Othello is full of dramatic irony, suspense, and psychological complexities. One of the reasons it is so popular is its verisimilitude. The characters are true to life in that they demonstrate human strengths and flaws. The angelic Desdemona is talented and sweet, but she still stands up for what she believes in when necessary. She marries Othello against her father’s wishes. Tragically, she also stays with him even when he turns violent, as do many victims of abuse.
Cassio is a lively fellow with “a person and a smooth dispose / To be suspected, framed to make women false.” He is attractive and friendly, but he also has his faults. He admits that he has “very poor and unhappy brains for drinking,” meaning that he is susceptible to foolish behavior when drunk. Iago goads him into drinking, and Cassio behaves so recklessly that he is released from duty. Drinking too much and acting out under the influence is very common now as well as then.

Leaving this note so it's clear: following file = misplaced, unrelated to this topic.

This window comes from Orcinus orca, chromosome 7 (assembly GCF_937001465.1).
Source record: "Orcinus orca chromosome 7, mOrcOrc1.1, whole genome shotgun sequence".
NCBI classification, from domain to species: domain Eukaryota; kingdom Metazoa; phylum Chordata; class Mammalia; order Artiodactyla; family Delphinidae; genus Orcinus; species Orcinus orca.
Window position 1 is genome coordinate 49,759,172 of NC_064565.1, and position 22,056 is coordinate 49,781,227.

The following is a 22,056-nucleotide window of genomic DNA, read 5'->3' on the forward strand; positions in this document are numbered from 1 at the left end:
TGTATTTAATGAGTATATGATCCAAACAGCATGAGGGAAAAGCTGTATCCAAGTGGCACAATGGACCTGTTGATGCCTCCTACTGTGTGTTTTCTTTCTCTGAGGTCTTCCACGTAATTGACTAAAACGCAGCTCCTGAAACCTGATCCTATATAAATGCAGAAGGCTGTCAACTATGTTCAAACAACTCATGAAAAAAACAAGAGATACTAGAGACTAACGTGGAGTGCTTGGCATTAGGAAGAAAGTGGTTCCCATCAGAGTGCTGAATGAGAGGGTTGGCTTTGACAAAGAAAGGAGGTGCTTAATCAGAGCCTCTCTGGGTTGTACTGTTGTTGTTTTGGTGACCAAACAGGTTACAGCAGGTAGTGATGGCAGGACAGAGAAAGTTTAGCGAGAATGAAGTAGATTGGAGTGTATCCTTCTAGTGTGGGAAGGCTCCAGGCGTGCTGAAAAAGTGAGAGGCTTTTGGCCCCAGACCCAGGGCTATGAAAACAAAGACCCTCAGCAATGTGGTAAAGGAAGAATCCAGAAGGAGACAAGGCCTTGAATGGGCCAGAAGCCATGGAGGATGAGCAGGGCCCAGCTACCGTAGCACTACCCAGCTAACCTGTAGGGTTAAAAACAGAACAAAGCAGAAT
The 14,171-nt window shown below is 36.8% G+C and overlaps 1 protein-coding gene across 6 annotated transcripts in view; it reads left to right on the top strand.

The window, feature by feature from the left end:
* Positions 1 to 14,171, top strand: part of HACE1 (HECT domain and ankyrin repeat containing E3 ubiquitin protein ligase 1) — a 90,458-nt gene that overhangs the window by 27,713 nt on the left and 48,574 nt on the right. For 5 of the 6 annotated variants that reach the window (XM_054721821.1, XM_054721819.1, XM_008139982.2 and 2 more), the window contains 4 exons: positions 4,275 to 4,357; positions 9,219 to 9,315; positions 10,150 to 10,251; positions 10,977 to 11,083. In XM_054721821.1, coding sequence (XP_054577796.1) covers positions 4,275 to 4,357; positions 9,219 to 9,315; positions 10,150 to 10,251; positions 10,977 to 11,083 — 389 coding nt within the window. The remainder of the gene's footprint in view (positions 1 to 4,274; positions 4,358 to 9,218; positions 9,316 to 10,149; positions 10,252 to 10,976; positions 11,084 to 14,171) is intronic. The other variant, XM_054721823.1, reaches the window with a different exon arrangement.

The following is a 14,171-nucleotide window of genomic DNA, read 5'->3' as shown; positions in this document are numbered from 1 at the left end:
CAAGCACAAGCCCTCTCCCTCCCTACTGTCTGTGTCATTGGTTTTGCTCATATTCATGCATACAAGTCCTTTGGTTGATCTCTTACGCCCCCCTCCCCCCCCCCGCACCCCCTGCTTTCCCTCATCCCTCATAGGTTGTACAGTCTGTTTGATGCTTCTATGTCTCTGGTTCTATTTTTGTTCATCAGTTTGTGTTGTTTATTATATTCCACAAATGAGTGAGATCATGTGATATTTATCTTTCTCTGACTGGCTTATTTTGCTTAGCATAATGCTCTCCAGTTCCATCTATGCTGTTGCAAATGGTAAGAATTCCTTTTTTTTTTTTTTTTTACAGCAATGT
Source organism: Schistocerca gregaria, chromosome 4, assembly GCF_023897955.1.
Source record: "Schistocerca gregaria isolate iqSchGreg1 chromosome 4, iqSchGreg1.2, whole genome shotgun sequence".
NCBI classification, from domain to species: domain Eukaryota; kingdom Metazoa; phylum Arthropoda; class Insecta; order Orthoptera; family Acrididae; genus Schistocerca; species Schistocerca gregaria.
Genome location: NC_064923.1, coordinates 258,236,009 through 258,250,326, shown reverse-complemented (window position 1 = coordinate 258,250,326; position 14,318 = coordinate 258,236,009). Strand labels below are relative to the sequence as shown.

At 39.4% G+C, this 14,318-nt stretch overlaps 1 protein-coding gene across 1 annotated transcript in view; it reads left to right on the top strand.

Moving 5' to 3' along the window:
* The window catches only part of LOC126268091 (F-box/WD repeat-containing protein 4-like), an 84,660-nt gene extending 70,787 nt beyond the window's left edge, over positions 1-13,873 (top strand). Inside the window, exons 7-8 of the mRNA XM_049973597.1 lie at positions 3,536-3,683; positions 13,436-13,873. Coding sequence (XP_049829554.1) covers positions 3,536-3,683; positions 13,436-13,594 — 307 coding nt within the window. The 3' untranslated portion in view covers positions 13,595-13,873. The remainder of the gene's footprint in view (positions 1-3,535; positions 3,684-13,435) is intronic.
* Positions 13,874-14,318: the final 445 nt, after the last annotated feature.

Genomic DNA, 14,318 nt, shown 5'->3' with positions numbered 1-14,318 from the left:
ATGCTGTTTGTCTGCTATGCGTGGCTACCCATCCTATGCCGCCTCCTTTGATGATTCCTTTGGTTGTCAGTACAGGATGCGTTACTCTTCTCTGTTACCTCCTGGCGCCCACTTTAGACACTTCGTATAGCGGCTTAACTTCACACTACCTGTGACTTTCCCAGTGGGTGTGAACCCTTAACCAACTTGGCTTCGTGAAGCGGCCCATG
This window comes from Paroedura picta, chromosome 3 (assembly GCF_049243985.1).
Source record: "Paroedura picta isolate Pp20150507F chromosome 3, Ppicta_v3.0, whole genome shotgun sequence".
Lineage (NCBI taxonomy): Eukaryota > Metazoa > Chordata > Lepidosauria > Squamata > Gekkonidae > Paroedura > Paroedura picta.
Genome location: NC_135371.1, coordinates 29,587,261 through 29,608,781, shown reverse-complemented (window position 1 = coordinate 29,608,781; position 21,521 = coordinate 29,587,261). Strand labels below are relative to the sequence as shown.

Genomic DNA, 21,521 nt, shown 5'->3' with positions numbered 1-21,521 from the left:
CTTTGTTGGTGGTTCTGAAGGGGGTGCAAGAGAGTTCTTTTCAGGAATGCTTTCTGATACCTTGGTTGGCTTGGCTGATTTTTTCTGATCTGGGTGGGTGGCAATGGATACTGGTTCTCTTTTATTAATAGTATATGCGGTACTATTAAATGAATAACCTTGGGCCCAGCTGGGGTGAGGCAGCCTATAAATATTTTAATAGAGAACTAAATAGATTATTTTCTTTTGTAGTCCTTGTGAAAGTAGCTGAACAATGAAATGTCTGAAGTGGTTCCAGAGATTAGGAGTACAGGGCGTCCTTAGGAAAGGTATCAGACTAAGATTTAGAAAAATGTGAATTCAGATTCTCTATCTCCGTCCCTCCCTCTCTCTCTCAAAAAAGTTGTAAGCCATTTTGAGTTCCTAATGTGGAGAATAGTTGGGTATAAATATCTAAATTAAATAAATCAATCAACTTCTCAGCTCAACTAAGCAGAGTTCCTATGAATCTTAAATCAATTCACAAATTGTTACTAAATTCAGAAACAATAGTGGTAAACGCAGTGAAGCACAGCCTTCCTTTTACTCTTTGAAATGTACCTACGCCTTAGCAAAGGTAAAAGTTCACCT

Unfortunately, a number of us have been acquainted with people like Iago, and some may even identify with him. He says, “I am not what I am.” These individuals mask their true motives and feelings from others, even their friends. Sometimes they sabotage other people without reason or out of mere jealousy or spite.
Finally, Othello, the tragic hero, falls due to his own unseen weaknesses. In war, he is calm and confident, and in love he initially respects Desdemona. However, Iago is able to use Othello’s deep insecurities against him, suggesting racist and misogynistic reasons for Desdemona’s infidelity. All of us have secret fears that might be hidden even from us. Shakespeare uses many dramatic elements to reveal truths about life, and his excellent characterizations are one of them.